There’s no denying that the issue of female safety has been put back in the spotlight recently – and rightly so, as no woman (or person) should suffer in silence when it comes to harassment, assault and general dodgy behaviour towards them.
Even though at SpareRoom we pride ourselves on putting our users safety and security first, with a team of real people checking every ad to catch and stop scams and dodgy advertisers in their tracks, we acknowledge that there is always going to be some level of worry when it comes to flat hunting. Remember, in essence, you are meeting a stranger – so you should take the same precautions as you normally would.
Almost all interactions we see on the site are respectful (or caught by our moderation team), but there are times when someone has overstepped the line and we’ve needed to take action. Unfortunately in the majority of these cases, it’s been a male who has done so.
At SpareRoom, we believe that as an advertiser on our site it starts with you to make potential new flatmates feel safe viewing, and maybe even eventually living in your flatshare. Here are a few things that might scare new tenants – especially females – and some ways you can make them feel more comfortable.
1. Be flexible with viewing times
We get it, of course it’s easier to hold viewings at night time – we all have busy lives and the period after work is usually the most convenient for everyone. But be aware that with darker nights drawing in, people coming to view properties alone may feel vulnerable. If it’s possible to arrange a daytime viewing first, do.
Also, be willing to provide address details before the viewing. Offering to meet them at a different location or pick them up from home to drive them to the property are both things we’ve unfortunately seen before, and will always make you look creepy. If you can’t and won’t provide address details for the room you’re offering, don’t offer it.
2. Be ready to explain yourself
News flash: if you’re a male and you’ve advertised your room with the line “female flatmates preferred” this WILL make you look creepy. If there’s a genuine reason for this (cleanliness, balancing out the genders in a bigger flatshare, or you just get on better with women), explain yourself and your reasons in the advert. If there isn’t a reason, just don’t do it.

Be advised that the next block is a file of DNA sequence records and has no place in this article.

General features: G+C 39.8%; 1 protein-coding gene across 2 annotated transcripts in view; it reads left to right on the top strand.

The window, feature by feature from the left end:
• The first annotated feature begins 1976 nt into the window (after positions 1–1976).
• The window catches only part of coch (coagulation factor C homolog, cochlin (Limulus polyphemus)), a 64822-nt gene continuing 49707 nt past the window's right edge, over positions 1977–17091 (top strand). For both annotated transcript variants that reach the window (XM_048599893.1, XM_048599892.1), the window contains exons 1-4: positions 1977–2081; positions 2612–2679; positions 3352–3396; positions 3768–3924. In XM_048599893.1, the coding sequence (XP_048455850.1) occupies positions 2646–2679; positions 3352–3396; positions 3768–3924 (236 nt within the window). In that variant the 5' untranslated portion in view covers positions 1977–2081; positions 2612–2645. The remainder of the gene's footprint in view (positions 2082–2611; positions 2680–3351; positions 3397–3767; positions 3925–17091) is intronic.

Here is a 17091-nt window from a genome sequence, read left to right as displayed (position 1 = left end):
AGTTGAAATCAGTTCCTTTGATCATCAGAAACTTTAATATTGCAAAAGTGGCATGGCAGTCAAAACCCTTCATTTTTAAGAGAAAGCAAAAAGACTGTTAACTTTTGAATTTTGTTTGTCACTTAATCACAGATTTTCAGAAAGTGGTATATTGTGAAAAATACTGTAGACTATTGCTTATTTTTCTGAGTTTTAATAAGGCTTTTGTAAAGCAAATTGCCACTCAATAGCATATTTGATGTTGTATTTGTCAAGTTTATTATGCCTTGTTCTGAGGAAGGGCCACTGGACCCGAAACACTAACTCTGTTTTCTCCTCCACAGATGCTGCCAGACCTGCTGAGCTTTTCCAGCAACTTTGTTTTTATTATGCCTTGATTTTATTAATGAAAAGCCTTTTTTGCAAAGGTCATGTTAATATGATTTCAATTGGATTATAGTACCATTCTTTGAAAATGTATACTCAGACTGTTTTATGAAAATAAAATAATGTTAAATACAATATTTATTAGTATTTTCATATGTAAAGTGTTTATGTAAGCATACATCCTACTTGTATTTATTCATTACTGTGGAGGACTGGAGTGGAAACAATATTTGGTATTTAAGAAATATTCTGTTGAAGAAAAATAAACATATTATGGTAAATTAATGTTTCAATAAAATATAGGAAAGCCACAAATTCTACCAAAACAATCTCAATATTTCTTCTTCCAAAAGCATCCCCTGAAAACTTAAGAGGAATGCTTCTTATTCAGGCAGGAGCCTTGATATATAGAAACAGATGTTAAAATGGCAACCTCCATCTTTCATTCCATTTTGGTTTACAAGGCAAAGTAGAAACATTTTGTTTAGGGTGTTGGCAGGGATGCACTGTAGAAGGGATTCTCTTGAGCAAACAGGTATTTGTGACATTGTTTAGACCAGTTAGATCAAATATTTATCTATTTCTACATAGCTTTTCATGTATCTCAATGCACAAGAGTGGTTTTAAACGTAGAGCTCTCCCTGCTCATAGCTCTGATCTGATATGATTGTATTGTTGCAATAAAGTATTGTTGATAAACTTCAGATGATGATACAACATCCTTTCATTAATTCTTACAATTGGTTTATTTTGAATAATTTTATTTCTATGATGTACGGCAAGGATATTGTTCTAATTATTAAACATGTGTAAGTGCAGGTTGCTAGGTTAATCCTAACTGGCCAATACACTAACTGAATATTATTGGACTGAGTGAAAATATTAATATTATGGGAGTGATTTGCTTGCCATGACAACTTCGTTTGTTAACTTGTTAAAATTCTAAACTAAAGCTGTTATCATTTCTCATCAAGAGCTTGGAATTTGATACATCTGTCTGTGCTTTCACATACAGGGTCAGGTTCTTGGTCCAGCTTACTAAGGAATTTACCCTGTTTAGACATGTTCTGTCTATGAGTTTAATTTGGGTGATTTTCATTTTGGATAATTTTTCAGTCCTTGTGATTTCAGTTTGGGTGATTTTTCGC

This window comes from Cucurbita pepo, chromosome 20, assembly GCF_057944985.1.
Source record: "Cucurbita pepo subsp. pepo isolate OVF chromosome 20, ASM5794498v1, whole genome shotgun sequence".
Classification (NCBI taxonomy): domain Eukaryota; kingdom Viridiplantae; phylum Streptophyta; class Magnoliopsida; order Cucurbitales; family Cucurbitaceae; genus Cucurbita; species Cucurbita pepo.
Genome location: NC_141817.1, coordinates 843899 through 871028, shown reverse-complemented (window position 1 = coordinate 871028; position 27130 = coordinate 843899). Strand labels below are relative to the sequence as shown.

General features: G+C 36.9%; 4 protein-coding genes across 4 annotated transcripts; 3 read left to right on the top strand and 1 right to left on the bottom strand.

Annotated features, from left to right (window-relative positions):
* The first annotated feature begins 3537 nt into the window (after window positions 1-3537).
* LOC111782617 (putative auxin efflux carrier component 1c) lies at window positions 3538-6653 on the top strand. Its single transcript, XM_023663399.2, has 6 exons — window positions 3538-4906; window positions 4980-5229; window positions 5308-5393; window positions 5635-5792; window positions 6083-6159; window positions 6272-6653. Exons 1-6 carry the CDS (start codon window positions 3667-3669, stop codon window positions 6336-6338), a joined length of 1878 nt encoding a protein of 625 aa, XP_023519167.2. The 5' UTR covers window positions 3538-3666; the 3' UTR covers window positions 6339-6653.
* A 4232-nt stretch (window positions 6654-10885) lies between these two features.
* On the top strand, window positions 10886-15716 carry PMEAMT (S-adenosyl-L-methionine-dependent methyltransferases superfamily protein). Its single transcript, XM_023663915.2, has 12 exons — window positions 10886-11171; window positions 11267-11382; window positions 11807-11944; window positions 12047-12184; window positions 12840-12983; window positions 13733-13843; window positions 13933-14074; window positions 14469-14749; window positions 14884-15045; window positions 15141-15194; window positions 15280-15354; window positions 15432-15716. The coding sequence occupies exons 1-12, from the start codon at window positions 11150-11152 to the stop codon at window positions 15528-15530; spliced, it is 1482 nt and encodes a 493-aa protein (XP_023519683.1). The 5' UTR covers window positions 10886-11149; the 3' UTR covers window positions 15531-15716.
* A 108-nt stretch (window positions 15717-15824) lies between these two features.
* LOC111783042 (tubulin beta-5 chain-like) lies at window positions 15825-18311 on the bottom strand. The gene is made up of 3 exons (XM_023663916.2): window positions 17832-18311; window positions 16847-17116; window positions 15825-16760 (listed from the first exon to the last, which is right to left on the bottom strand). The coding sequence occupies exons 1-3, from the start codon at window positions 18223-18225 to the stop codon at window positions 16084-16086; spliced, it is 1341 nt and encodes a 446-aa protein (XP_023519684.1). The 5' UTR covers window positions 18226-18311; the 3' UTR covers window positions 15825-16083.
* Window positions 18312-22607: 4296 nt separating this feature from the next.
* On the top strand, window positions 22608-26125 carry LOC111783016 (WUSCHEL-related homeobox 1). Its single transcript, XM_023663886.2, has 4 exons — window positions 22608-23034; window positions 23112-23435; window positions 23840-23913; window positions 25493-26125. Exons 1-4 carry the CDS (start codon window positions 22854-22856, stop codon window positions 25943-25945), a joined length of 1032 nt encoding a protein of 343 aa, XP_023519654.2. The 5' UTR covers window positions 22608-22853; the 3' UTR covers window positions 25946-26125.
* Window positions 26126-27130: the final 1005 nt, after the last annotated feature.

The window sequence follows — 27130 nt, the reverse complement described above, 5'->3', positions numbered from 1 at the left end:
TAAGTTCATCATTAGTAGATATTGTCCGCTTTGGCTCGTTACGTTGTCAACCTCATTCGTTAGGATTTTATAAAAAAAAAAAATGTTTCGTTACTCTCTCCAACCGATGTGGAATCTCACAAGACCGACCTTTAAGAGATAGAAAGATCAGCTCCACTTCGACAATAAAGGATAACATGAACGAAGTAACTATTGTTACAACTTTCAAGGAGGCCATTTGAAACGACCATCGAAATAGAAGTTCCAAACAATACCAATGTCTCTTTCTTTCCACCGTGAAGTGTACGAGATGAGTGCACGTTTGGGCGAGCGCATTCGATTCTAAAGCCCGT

3. Don’t be creepy at viewings
If the person viewing your flat wants to bring a friend along or take photos and videos of the place, let them. Try not to be overbearing and ask lots of personal questions – your nosiness into someone’s romantic life could easily be misinterpreted as an advance, and showing dominating body language (standing in front of doorways etc) can make people feel uneasy.
Offering to walk someone to the nearest train station if it’s dark outside (even if intended honourably) could also be misinterpreted as a way to hit on them, or get them alone.
4. Don’t try and bargain
When it comes to negotiating rent, the discussion should never go outside of pounds and pence. Offering reduced rent in exchange for ‘adult arrangements’, ‘alternative methods of payment’ or ‘because they’re so pretty’ is unacceptable, and when we spot this behaviour (which we will) we’ll investigate the issue and remove your account.
5. Don’t contact someone via their SpareRoom ad to ask them out
It might sound pretty obvious, but unfortunately it still happens and it’s never OK. If it does happen, SpareRoom will remove your account. If you want a date, there are different apps for that. Don’t use your position as an advertiser to harass people who are already likely to be feeling quite vulnerable and stressed by their house hunt.
6. Know the consequences
At SpareRoom, we pride ourselves on our tight system for reporting and responding to abuse. We have a procedure for users to report dodgy behaviour, and we’ll investigate every single one we receive without question or judgement.
We also take action based on off-site behaviour too – for example, if someone has sent another user an inappropriate photo or message on WhatsApp and it gets reported to us (which, again, has happened), we will take action on this user. If you want to file a report, you can do so here.
You can read more about our safety tips for room seekers here.